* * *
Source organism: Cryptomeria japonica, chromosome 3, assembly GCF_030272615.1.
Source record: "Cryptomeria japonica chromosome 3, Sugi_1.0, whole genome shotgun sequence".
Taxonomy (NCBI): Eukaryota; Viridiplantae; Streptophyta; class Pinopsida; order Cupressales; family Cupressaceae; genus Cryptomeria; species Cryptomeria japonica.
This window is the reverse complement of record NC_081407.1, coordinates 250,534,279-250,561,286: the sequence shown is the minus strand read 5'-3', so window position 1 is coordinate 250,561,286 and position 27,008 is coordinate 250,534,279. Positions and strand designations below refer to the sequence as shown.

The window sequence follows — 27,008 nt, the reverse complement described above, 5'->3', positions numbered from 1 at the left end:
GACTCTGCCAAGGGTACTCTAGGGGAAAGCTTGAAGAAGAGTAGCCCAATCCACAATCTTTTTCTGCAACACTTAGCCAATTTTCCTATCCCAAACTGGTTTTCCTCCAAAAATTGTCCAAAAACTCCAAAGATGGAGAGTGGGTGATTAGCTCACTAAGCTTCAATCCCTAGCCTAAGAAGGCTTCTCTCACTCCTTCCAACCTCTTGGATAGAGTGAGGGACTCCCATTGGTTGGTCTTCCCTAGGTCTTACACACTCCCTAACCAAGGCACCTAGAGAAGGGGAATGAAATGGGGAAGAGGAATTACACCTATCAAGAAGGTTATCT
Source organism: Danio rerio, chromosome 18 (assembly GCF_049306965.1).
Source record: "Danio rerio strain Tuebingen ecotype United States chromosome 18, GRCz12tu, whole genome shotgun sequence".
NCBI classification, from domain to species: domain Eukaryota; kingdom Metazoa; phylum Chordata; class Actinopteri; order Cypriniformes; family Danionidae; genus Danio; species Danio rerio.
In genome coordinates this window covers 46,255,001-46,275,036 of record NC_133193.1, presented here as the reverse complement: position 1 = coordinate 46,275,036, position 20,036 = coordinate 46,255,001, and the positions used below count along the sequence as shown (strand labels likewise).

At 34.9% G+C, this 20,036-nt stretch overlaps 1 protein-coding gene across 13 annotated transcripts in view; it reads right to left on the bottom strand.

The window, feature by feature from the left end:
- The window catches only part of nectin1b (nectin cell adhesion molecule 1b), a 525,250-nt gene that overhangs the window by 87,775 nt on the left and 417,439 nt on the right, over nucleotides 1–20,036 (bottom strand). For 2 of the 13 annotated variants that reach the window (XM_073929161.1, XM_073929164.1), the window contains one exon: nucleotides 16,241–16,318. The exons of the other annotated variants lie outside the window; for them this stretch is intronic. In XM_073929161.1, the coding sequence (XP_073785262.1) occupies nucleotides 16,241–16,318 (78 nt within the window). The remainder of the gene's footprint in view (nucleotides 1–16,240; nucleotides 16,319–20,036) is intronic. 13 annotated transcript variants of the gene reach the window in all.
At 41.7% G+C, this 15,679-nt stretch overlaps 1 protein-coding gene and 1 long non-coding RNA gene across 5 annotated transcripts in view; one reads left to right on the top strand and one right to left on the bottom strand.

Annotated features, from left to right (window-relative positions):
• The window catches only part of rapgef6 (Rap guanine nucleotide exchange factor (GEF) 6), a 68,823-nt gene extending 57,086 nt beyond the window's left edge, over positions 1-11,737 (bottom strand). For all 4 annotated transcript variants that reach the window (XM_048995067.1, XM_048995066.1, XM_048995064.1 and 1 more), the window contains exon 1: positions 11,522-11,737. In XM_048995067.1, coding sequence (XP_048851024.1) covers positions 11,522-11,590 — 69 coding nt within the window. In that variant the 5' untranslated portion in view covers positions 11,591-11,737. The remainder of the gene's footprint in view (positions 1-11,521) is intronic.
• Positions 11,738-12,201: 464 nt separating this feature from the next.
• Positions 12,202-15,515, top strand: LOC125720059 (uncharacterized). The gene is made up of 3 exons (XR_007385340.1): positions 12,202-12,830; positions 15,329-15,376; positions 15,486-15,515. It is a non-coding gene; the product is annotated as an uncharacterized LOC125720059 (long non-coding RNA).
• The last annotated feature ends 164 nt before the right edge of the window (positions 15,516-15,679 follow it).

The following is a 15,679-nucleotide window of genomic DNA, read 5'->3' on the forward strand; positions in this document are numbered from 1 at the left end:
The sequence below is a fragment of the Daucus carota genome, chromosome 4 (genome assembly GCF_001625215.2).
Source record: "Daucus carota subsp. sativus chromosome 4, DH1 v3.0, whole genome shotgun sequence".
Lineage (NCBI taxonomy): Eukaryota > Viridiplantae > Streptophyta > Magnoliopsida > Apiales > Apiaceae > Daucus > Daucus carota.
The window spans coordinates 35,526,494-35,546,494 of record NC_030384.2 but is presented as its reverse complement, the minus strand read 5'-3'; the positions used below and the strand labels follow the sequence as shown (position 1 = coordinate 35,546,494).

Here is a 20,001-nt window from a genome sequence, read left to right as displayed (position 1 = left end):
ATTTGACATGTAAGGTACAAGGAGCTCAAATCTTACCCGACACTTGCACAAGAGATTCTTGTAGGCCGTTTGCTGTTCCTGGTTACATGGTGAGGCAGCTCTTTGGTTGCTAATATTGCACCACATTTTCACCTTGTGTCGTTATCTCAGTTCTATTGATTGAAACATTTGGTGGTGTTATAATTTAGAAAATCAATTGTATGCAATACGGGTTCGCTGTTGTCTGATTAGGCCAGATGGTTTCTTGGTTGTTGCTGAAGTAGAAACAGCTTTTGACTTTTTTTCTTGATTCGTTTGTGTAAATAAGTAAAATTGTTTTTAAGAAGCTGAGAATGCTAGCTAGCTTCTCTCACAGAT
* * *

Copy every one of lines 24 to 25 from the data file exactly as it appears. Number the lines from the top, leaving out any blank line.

The window spans coordinates 35,526,494-35,546,494 of record NC_030384.2 but is presented as its reverse complement, the minus strand read 5'-3'; the positions used below and the strand labels follow the sequence as shown (position 1 = coordinate 35,546,494).

Here is a 20,001-nt window from a genome sequence, read left to right as displayed (position 1 = left end):